“I think it’s one way for people to get involved in SRI,” Collins says. “Microfinance is a perfect example of a sector where you have billionaires investing, as well as folks who got $25 for Christmas from their grandparents.”
For the investor, returns can vary greatly, and as a lender, you still assume risk that you may not get all of your principal back. Additionally, some organizations, like Kiva, don’t pay out any interest, so if you keep your repaid funds in a Kiva account—versus cashing out or making another loan—you’re essentially using it as a no-interest savings account.
Other microfinance institutions, by contrast, may lend at high interest rates. The global average is around 35%, but it can be much higher, depending on where in the world your loan recipient is based or if you’re using a for-profit lender. While this could mean a stronger return for an investor, some people may feel uncomfortable lending at such a high rate.
Bottom line: It’s important to know all of the details surrounding your microloan and really assess what you’re hoping to get from being a lender.
“If you want to think about [microfinance] as gifting, there are a lot of choices—and if you want to make money, there are many choices too,” Collins says. “It’s untrue that you won’t gain [a return] through microfinance—it has an unusually wide range of ways to get involved.”
Somers has made loans ranging from $25 to $500 through microfinancing, and likes its global reach. “I like to say I’m an ‘international financier’ tongue-in-cheek,” she says. “There are people out there who need my money more than I do.”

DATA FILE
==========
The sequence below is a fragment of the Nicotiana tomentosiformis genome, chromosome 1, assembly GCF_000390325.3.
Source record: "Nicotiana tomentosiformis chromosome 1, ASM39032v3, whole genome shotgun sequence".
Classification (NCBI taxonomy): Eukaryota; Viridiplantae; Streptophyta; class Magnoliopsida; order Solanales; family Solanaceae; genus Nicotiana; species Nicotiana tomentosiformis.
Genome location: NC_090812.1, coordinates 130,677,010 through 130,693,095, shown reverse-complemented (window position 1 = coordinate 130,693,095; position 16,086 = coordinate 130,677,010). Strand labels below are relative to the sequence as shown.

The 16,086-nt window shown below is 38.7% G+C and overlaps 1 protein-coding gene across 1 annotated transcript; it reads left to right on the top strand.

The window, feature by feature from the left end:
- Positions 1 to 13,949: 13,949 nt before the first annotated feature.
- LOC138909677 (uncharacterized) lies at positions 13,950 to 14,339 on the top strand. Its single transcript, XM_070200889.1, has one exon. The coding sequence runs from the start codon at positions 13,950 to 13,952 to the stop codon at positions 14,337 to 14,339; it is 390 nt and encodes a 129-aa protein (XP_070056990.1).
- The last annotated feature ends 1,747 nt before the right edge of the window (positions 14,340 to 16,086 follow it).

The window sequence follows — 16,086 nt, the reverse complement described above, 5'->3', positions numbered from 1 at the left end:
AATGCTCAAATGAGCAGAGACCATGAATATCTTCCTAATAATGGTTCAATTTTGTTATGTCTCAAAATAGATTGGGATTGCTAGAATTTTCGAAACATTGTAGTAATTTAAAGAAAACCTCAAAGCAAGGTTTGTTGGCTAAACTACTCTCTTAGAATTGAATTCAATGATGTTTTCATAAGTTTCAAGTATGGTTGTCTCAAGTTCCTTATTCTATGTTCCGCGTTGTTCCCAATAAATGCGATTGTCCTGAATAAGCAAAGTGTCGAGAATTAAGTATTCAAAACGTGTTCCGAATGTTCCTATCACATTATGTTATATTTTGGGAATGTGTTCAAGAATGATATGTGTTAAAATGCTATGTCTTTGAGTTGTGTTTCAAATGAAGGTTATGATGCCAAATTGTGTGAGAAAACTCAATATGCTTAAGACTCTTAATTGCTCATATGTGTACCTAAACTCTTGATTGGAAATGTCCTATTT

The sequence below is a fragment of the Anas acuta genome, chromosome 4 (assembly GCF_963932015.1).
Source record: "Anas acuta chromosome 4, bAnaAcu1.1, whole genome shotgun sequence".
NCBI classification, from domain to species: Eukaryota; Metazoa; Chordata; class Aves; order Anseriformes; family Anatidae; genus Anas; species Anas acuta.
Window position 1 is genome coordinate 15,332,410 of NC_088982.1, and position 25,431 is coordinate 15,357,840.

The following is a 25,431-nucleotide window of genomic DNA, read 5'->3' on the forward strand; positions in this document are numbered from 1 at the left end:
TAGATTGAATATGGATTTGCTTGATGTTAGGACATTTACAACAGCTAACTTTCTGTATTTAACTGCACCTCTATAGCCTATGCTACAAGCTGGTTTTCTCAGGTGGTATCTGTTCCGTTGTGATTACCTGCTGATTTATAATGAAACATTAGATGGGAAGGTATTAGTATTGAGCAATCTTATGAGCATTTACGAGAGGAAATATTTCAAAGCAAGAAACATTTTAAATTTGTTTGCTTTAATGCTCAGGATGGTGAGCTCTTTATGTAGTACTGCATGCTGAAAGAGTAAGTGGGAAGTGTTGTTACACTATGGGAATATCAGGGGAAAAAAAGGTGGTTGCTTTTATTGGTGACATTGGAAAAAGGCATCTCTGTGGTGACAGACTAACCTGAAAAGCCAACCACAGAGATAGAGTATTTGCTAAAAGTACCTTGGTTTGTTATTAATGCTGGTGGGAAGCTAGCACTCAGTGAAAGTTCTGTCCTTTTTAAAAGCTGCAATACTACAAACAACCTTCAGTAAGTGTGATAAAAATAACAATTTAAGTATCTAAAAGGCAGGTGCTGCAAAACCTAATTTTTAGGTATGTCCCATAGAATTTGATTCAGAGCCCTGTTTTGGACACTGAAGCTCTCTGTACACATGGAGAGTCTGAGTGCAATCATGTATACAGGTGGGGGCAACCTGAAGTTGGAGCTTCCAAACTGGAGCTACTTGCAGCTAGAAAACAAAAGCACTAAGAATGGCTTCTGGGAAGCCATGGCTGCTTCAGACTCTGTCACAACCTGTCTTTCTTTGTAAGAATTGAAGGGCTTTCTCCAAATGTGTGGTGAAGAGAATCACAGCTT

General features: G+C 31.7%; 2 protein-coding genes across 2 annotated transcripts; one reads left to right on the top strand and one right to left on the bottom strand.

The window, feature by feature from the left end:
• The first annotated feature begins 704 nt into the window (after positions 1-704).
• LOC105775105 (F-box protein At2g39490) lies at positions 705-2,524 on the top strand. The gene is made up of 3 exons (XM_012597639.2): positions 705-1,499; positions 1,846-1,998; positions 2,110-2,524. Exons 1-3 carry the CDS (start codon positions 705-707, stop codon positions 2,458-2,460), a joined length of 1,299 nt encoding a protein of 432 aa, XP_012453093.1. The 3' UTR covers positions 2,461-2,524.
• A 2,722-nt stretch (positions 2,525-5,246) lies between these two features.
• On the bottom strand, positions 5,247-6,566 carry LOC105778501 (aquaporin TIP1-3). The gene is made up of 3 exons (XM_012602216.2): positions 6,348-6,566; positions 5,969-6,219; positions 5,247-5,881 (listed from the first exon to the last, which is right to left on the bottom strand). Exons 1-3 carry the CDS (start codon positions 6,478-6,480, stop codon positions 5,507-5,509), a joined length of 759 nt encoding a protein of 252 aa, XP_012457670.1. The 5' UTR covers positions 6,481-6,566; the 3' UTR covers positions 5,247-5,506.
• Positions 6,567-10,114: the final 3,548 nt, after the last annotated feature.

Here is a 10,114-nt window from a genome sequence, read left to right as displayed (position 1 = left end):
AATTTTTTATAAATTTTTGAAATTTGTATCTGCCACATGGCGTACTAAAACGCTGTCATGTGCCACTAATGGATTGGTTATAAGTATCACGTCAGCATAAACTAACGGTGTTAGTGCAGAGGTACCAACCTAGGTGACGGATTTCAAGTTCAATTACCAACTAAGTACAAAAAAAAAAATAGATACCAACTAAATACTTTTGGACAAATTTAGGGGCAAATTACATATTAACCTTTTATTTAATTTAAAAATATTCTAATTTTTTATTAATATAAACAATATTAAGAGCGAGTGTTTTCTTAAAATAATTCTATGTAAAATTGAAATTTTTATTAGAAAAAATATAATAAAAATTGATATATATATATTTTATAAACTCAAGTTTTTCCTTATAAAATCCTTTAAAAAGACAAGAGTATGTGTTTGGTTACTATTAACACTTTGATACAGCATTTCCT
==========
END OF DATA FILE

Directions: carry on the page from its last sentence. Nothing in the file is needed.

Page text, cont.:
How Shareholder Activism Works
When you think about shareholder activists, you probably envision hedge-fund kings like Carl Icahn or Bill Ackman, who can use their standing as big-time shareholders to try and force change on the corporations they invest in.
But you don’t have to be a billionaire to try and sway a company toward making more socially responsible decisions.
“Even if you own just 100 shares, you have a right to be heard,” Collins says. “And you can do it via shareholder resolutions. In fact, some of the best shareholder activists are nuns.”
Shareholder resolutions are proposals that investors (who meet certain qualifications) bring up for a vote, so that their fellow investors can weigh in on them at shareholder meetings. Activist investors have used these resolutions to push for votes on everything from investigating how a company contributes to greenhouse-gas emissions to being more vigilant when it comes to not using sweatshops.
Sometimes the proposals pass and sometimes they don’t, but they give investors an opportunity to make their opinions known nonetheless.
If owning direct shares in a company doesn’t appeal to you, you can take a look at activist funds that are set up similarly to mutual funds—they track the stocks of companies that have been targeted specifically by shareholder activists. “They enable the average investor to enter into [shareholder activism],” Mahany says.
But shareholder activism isn’t something to be taken lightly. No matter how much stock you buy, there’s no guarantee your activism will achieve results—and you could be putting your portfolio at risk by being too concentrated in a stock position.
“I always come back to goals, risk and asset allocation,” Mahany says. “[If you want to try shareholder activism], you might want to do it with just 5% to 10% of your allocation. But you may want to focus on your other goals first, and then, perhaps, it’s something to look at.”